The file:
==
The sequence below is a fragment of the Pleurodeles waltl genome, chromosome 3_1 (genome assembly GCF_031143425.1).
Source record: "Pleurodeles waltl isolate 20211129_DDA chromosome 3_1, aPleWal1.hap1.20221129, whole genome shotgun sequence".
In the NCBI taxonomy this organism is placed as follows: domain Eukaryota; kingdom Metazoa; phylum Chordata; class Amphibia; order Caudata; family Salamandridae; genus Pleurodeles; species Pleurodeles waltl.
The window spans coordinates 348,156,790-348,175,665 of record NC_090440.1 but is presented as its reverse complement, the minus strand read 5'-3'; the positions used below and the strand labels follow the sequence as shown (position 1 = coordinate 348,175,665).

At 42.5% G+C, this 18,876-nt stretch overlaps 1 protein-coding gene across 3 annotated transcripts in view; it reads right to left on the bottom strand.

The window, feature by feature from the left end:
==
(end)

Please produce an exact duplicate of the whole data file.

The sequence below is a fragment of the Pleurodeles waltl genome, chromosome 3_1 (genome assembly GCF_031143425.1).
Source record: "Pleurodeles waltl isolate 20211129_DDA chromosome 3_1, aPleWal1.hap1.20221129, whole genome shotgun sequence".
In the NCBI taxonomy this organism is placed as follows: domain Eukaryota; kingdom Metazoa; phylum Chordata; class Amphibia; order Caudata; family Salamandridae; genus Pleurodeles; species Pleurodeles waltl.
The window spans coordinates 348,156,790-348,175,665 of record NC_090440.1 but is presented as its reverse complement, the minus strand read 5'-3'; the positions used below and the strand labels follow the sequence as shown (position 1 = coordinate 348,175,665).

At 42.5% G+C, this 18,876-nt stretch overlaps 1 protein-coding gene across 3 annotated transcripts in view; it reads right to left on the bottom strand.

The window, feature by feature from the left end: